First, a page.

We shall not surrender our right to decide who we want to live with, and who we do not want to live with. This is why we must resist those who seek to popularise the idea of the quotas in Europe, and we shall resist them. “A risk is always risky”, as the corny Budapest joke has it, and we must indeed summon up all our courage. We must summon it up because for the greater glory of European democracy we must face up to censorship, blackmail and threats. Books by the Hungarian Justice Minister are being withdrawn from bookshops in Belgium, and the press in some Member States are spreading blatant lies. The tone being used against Hungary is crude, coarse and aggressive. Furthermore, we are also being threatened with financial retaliation, being accused of ingratitude for the support we receive. They think like the priest in a tale, who was asked to eliminate inequalities in wealth. “Fine”, he said, “let’s share out the work: you convince the rich to give, and I’ll convince the poor to accept”. This is how they imagine things. The reality, however, is that we do not owe each other anything – not a single penny. Weakened, bled dry, uncompetitive and starved of capital after forty-five years of communism, Hungary opened its doors to Western companies. Everyone profited from this: Western companies repatriated as much money from Hungary as the European Union sent here. We are quits, and we have nothing to call each other to account for.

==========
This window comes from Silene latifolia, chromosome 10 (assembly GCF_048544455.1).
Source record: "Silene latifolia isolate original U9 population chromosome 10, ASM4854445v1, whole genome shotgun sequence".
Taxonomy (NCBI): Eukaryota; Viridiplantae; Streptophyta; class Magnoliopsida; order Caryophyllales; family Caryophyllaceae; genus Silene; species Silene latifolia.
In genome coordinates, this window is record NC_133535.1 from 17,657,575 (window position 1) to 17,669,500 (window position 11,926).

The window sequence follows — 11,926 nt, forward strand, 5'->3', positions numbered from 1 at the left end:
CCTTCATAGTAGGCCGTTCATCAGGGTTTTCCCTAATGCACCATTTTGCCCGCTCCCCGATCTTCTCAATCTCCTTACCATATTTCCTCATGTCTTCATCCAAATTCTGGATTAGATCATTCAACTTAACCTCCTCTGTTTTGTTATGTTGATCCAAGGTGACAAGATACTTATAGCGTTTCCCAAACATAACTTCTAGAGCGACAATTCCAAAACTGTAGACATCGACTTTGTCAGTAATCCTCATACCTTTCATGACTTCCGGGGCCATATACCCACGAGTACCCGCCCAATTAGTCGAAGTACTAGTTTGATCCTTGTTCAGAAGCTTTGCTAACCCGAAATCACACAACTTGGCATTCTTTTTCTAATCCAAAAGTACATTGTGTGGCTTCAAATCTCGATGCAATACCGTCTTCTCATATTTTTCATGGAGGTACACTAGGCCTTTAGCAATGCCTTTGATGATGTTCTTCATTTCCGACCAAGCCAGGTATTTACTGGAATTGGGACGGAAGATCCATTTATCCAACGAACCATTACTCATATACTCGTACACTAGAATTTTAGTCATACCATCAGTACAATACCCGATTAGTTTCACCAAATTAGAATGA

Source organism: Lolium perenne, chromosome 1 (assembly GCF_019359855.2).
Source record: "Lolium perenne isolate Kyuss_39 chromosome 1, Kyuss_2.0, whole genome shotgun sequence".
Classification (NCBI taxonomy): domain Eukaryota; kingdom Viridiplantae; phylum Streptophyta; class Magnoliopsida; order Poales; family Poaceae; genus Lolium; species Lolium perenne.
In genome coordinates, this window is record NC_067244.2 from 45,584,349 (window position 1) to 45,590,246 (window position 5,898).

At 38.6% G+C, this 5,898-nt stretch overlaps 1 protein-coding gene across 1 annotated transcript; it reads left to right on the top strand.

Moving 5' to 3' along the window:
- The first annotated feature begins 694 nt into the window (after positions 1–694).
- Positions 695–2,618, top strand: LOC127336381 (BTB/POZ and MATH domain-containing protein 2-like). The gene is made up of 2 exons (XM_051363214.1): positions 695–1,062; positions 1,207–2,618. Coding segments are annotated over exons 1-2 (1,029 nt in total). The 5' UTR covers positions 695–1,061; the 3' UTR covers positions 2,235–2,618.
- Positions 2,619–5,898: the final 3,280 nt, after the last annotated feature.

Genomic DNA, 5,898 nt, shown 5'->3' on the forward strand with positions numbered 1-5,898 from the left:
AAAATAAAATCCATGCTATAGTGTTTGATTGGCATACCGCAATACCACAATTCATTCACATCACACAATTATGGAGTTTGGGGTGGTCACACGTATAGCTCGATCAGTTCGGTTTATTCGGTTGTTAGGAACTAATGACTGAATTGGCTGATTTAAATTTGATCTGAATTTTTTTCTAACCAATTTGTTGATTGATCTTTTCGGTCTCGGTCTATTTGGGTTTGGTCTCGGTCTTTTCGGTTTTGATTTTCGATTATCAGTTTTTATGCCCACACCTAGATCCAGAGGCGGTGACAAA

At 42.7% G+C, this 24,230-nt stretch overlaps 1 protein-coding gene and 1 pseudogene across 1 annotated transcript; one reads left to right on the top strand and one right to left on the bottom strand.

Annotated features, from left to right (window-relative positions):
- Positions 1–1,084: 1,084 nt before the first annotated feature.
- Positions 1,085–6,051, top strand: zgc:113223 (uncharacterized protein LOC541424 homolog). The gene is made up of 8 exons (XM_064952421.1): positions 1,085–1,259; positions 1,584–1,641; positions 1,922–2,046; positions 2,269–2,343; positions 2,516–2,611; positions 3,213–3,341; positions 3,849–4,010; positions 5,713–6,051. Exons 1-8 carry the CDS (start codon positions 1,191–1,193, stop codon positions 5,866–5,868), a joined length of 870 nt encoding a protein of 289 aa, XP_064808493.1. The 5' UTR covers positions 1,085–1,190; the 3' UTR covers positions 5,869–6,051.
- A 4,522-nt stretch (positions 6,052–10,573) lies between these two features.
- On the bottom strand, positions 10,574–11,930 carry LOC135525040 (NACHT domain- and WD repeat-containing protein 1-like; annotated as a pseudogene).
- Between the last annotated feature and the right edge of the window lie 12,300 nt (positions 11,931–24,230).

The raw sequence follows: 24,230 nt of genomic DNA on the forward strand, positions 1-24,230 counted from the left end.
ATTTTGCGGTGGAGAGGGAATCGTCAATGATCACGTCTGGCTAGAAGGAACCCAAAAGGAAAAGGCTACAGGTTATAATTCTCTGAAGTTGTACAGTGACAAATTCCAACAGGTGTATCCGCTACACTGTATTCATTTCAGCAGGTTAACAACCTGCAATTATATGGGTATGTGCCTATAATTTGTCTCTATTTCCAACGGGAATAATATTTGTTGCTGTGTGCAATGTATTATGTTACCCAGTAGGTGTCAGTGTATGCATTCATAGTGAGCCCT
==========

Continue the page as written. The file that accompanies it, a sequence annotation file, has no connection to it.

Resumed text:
Ladies and Gentlemen,